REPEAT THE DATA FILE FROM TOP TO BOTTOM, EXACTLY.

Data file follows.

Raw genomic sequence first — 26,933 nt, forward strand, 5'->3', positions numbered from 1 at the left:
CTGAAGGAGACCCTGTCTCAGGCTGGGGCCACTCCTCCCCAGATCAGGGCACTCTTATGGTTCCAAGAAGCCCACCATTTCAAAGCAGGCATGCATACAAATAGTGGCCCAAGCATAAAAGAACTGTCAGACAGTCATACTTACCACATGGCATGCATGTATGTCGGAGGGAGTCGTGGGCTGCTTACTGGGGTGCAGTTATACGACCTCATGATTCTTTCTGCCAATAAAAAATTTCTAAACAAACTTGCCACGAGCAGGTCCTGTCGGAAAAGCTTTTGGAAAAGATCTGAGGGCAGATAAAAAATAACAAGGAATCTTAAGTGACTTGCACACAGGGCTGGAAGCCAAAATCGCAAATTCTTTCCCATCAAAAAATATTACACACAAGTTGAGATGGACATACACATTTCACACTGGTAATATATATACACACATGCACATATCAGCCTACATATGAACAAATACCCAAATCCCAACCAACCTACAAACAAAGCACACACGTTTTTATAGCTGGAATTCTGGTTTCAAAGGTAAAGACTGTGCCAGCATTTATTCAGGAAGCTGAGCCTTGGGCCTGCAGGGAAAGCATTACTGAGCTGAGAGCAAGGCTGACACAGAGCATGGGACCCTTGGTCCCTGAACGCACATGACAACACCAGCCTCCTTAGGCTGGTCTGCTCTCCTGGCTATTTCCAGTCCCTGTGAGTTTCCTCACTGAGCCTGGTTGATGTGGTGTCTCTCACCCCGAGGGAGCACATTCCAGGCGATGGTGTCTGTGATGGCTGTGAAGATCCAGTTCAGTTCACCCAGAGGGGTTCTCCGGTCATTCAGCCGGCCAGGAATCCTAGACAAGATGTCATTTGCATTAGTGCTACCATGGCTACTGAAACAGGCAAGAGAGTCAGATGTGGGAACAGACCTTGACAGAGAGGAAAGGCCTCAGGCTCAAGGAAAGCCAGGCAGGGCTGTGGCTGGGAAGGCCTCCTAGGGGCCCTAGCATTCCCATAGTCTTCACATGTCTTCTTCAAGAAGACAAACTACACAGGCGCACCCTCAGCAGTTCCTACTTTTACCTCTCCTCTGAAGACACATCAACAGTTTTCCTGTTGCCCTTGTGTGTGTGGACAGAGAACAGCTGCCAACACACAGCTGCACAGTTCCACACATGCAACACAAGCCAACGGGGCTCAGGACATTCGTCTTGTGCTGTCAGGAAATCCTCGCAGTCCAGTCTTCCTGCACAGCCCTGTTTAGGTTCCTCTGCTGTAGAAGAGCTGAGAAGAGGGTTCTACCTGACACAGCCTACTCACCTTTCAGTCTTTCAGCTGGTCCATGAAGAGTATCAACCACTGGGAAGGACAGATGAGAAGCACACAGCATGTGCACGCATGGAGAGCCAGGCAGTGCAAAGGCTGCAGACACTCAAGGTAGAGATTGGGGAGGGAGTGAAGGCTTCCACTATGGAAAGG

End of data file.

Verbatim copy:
Raw genomic sequence first — 26,933 nt, forward strand, 5'->3', positions numbered from 1 at the left:
CTGAAGGAGACCCTGTCTCAGGCTGGGGCCACTCCTCCCCAGATCAGGGCACTCTTATGGTTCCAAGAAGCCCACCATTTCAAAGCAGGCATGCATACAAATAGTGGCCCAAGCATAAAAGAACTGTCAGACAGTCATACTTACCACATGGCATGCATGTATGTCGGAGGGAGTCGTGGGCTGCTTACTGGGGTGCAGTTATACGACCTCATGATTCTTTCTGCCAATAAAAAATTTCTAAACAAACTTGCCACGAGCAGGTCCTGTCGGAAAAGCTTTTGGAAAAGATCTGAGGGCAGATAAAAAATAACAAGGAATCTTAAGTGACTTGCACACAGGGCTGGAAGCCAAAATCGCAAATTCTTTCCCATCAAAAAATATTACACACAAGTTGAGATGGACATACACATTTCACACTGGTAATATATATACACACATGCACATATCAGCCTACATATGAACAAATACCCAAATCCCAACCAACCTACAAACAAAGCACACACGTTTTTATAGCTGGAATTCTGGTTTCAAAGGTAAAGACTGTGCCAGCATTTATTCAGGAAGCTGAGCCTTGGGCCTGCAGGGAAAGCATTACTGAGCTGAGAGCAAGGCTGACACAGAGCATGGGACCCTTGGTCCCTGAACGCACATGACAACACCAGCCTCCTTAGGCTGGTCTGCTCTCCTGGCTATTTCCAGTCCCTGTGAGTTTCCTCACTGAGCCTGGTTGATGTGGTGTCTCTCACCCCGAGGGAGCACATTCCAGGCGATGGTGTCTGTGATGGCTGTGAAGATCCAGTTCAGTTCACCCAGAGGGGTTCTCCGGTCATTCAGCCGGCCAGGAATCCTAGACAAGATGTCATTTGCATTAGTGCTACCATGGCTACTGAAACAGGCAAGAGAGTCAGATGTGGGAACAGACCTTGACAGAGAGGAAAGGCCTCAGGCTCAAGGAAAGCCAGGCAGGGCTGTGGCTGGGAAGGCCTCCTAGGGGCCCTAGCATTCCCATAGTCTTCACATGTCTTCTTCAAGAAGACAAACTACACAGGCGCACCCTCAGCAGTTCCTACTTTTACCTCTCCTCTGAAGACACATCAACAGTTTTCCTGTTGCCCTTGTGTGTGTGGACAGAGAACAGCTGCCAACACACAGCTGCACAGTTCCACACATGCAACACAAGCCAACGGGGCTCAGGACATTCGTCTTGTGCTGTCAGGAAATCCTCGCAGTCCAGTCTTCCTGCACAGCCCTGTTTAGGTTCCTCTGCTGTAGAAGAGCTGAGAAGAGGGTTCTACCTGACACAGCCTACTCACCTTTCAGTCTTTCAGCTGGTCCATGAAGAGTATCAACCACTGGGAAGGACAGATGAGAAGCACACAGCATGTGCACGCATGGAGAGCCAGGCAGTGCAAAGGCTGCAGACACTCAAGGTAGAGATTGGGGAGGGAGTGAAGGCTTCCACTATGGAAAGG